Director Bill Condon brought his wonderful gay sensibility to films like Dreamgirls, Kinsey, and Gods and Monsters. Taking over the Twilight saga for its final installments, has he brought a gay sensibility or gay undertones to Breaking Dawn?
Oh, definitely. I mean, there’s a lot more skin, first of all. It’s for a more mature audience. Our audience has grown up with us, and we have to grow along with them. The original high school fans are in college now, and they want to see more skin. Bill has Taylor Lautner topless all the time, so there’s some great eye-candy. Bill did such an amazing job, and it was so much fun to work with him.
But would it have killed him to sneak in a gay vampire or a gay werewolf?
We have so many cast members in the movie, I wouldn’t be surprised if one of the characters was gay and I just didn’t know it. I’d be all for it.
You made a video for the Love is Louder campaign, which was created in response to teen suicides connected with antigay bullying. After revealing that you grew up feeling alone, you say, “Jesus was always there. Jesus is love, and love is louder.” How did your religious beliefs affect your views on gay people?
I was raised in a Christian family, and I’m a Christian, but the only commandment that I really live by is “Love your neighbor as yourself.” It doesn’t matter who a person is or what they’re into, you just show them love. If they’re happy, be happy for them. Be a believer, have faith in something, but no one’s right or wrong. Just be a good person. If we were all just one loving world, stuff would be so much easier.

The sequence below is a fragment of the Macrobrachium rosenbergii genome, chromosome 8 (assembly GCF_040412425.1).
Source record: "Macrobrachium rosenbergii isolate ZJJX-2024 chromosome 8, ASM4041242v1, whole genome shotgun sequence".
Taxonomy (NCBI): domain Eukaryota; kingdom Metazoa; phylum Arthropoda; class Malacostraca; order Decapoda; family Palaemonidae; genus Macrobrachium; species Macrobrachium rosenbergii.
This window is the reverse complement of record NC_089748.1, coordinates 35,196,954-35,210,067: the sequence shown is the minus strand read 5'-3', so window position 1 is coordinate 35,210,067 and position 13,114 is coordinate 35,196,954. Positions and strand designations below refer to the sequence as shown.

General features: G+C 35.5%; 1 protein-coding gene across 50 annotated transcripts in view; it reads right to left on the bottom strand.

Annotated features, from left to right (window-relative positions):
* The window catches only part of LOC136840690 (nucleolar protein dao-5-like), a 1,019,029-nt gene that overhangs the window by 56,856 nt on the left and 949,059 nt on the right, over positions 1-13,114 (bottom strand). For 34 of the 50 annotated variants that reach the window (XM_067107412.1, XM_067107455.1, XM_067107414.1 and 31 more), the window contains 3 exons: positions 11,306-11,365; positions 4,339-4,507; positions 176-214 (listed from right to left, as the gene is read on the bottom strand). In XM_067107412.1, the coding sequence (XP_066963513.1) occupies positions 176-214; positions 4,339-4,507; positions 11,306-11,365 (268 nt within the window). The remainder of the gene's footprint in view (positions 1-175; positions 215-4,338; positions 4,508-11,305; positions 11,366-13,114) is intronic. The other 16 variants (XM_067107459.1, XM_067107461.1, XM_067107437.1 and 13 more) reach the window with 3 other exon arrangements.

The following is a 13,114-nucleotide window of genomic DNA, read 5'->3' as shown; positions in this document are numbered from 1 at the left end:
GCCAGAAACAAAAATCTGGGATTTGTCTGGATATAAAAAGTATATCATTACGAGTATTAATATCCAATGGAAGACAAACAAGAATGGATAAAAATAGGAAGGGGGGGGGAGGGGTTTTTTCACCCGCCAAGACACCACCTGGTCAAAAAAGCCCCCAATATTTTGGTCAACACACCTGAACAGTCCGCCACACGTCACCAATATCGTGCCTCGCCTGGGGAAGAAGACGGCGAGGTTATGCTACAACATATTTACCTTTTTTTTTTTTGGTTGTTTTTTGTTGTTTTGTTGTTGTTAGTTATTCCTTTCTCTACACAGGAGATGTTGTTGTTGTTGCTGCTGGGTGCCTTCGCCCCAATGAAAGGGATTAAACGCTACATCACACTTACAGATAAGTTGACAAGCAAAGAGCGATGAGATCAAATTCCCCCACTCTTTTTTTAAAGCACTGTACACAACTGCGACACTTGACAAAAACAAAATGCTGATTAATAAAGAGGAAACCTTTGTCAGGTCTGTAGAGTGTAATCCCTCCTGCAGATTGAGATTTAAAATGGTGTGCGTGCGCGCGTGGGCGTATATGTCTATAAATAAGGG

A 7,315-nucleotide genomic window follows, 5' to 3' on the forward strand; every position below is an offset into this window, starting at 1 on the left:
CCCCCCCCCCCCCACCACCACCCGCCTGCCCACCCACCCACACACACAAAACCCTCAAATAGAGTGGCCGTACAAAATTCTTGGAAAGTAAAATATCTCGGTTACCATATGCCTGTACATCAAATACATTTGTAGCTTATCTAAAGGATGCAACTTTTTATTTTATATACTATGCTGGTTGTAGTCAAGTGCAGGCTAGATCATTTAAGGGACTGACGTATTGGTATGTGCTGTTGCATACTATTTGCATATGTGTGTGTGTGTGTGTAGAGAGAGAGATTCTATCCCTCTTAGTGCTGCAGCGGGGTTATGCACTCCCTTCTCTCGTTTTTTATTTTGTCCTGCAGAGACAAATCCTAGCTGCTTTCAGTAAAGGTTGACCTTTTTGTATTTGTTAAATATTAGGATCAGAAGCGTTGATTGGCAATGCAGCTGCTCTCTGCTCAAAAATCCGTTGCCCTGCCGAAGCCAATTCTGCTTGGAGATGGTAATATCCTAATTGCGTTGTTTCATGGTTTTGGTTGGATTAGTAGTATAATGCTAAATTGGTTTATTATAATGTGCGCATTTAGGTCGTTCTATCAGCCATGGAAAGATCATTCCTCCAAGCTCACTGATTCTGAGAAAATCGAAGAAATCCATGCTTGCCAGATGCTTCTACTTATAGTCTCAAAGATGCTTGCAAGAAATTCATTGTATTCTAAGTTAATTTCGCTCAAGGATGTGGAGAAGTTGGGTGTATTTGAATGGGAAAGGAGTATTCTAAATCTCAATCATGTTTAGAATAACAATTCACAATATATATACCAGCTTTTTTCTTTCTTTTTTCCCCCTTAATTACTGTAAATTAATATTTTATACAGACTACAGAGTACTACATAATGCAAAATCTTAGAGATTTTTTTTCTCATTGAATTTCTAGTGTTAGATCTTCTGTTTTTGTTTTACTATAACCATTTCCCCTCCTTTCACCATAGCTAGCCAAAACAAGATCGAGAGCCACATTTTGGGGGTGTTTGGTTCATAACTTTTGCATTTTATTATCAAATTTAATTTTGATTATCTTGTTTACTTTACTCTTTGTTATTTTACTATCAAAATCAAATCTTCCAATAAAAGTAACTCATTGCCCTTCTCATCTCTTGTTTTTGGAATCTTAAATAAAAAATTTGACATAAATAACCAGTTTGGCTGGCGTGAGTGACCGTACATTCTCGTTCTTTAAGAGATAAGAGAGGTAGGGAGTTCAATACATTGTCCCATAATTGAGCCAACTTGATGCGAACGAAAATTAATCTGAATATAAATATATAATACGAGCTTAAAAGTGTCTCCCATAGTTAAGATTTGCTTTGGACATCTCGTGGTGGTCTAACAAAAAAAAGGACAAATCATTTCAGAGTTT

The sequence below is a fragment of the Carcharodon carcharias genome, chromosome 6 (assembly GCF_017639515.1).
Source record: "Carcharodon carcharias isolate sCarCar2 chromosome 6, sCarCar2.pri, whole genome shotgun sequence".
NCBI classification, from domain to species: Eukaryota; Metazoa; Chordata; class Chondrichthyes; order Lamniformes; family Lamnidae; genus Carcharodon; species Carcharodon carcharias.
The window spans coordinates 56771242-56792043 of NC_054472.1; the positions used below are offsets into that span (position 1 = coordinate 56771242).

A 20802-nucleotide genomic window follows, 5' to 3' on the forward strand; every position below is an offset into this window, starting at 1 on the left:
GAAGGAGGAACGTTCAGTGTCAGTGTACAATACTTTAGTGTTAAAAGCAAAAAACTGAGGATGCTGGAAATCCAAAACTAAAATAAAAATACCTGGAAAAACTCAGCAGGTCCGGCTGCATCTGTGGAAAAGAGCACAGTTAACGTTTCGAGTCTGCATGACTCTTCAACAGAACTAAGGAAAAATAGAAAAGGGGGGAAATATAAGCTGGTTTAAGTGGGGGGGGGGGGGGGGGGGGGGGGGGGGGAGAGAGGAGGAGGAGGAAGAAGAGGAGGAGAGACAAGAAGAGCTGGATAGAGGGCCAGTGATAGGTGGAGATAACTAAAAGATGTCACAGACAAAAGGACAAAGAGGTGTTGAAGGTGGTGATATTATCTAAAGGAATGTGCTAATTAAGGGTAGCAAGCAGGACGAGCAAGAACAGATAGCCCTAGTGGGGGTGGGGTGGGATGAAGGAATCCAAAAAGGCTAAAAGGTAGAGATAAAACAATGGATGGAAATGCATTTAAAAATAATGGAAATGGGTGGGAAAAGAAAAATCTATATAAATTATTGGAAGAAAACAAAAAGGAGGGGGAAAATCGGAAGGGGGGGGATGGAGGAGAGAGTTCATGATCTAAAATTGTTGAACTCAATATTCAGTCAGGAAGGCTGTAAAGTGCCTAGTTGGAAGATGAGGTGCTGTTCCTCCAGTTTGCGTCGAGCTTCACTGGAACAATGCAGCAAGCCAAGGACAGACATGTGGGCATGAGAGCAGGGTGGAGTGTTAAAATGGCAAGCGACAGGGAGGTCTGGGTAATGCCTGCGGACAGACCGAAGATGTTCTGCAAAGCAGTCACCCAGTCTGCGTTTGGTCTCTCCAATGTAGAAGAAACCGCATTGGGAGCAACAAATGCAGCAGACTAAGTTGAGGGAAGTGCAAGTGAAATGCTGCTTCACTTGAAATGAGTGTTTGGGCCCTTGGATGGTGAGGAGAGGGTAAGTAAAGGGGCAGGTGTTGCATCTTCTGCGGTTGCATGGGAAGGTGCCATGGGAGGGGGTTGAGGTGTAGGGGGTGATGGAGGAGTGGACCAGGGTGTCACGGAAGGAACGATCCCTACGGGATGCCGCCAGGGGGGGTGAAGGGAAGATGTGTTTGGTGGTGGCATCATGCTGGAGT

You appeared as the man-candy in Hilary Duff’s “With Love” video. Why did you turn down the chance to star opposite Britney Spears in her “I Wanna Go” video?
That was really tough. I love Britney, and I would’ve loved the opportunity, but there were a couple of weird things about the part that didn’t make sense — like that milk-pouring scene? Hopefully I’ll get to work with Britney on something else. Back to the Hilary Duff video, that was one of those things where I was like, “This isn’t me. I’m not this good-looking guy who’s going to book this.” It’s funny, because when I don’t think I’m right for something, I end up booking it. It baffled me that I even got a callback for that.
How is it possible that you’re not a part of Magic Mike, Steven Soderbergh’s upcoming movie about male strippers? You might want to call your agent.
I actually did call about that. They got Alex Pettyfer for the role I would’ve been right for, and there wasn’t really another role for me in it. But it’s got a great cast, and I think it’s going to be well received. Channing Tatum’s story is amazing, and it’s very ballsy for him to tell it.
You’ve mentioned your roommates in various interviews, and you once told Jimmy Kimmel an anecdote about an unfortunately worded Craigslist ad for new roommates that accidentally attracted a bunch of gay guys. Would a house full of gay roomies really be such a bad thing?
Honestly, I’d prefer to live with gay guys. They’re the cleanest, and they just take care of stuff. Because I’m always away, coming home to a clean house means a lot to me. Trust me, I’ve lived with a lot of roommates, and straight guys are just kids who don’t pick up after themselves.
The Advocate, November 2011 issue; extended online version.